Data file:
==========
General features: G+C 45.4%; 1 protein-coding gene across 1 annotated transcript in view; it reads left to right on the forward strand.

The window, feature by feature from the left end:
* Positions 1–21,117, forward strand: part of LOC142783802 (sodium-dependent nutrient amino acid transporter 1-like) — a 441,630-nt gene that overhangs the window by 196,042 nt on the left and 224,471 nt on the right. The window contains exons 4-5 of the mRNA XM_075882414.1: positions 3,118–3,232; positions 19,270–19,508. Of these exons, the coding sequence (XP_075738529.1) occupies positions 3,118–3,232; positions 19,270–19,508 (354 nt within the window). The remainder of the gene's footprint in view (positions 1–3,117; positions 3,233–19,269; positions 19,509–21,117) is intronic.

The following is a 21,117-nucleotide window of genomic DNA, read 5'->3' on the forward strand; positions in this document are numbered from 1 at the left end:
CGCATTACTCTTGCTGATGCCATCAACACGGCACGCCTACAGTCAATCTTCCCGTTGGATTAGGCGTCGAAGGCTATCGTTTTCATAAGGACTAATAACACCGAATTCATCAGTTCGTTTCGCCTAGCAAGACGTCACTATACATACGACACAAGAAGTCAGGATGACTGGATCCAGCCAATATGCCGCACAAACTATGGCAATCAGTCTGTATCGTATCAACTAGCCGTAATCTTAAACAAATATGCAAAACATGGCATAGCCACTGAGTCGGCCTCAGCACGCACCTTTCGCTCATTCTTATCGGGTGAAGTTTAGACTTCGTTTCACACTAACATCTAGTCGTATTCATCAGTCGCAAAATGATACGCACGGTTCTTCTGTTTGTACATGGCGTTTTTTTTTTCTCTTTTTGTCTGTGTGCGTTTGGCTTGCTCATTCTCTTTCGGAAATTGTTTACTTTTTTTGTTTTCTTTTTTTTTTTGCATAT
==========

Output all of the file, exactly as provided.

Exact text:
General features: G+C 45.4%; 1 protein-coding gene across 1 annotated transcript in view; it reads left to right on the forward strand.

The window, feature by feature from the left end:
* Positions 1–21,117, forward strand: part of LOC142783802 (sodium-dependent nutrient amino acid transporter 1-like) — a 441,630-nt gene that overhangs the window by 196,042 nt on the left and 224,471 nt on the right. The window contains exons 4-5 of the mRNA XM_075882414.1: positions 3,118–3,232; positions 19,270–19,508. Of these exons, the coding sequence (XP_075738529.1) occupies positions 3,118–3,232; positions 19,270–19,508 (354 nt within the window). The remainder of the gene's footprint in view (positions 1–3,117; positions 3,233–19,269; positions 19,509–21,117) is intronic.

The following is a 21,117-nucleotide window of genomic DNA, read 5'->3' on the forward strand; positions in this document are numbered from 1 at the left end:
CGCATTACTCTTGCTGATGCCATCAACACGGCACGCCTACAGTCAATCTTCCCGTTGGATTAGGCGTCGAAGGCTATCGTTTTCATAAGGACTAATAACACCGAATTCATCAGTTCGTTTCGCCTAGCAAGACGTCACTATACATACGACACAAGAAGTCAGGATGACTGGATCCAGCCAATATGCCGCACAAACTATGGCAATCAGTCTGTATCGTATCAACTAGCCGTAATCTTAAACAAATATGCAAAACATGGCATAGCCACTGAGTCGGCCTCAGCACGCACCTTTCGCTCATTCTTATCGGGTGAAGTTTAGACTTCGTTTCACACTAACATCTAGTCGTATTCATCAGTCGCAAAATGATACGCACGGTTCTTCTGTTTGTACATGGCGTTTTTTTTTTCTCTTTTTGTCTGTGTGCGTTTGGCTTGCTCATTCTCTTTCGGAAATTGTTTACTTTTTTTGTTTTCTTTTTTTTTTTGCATAT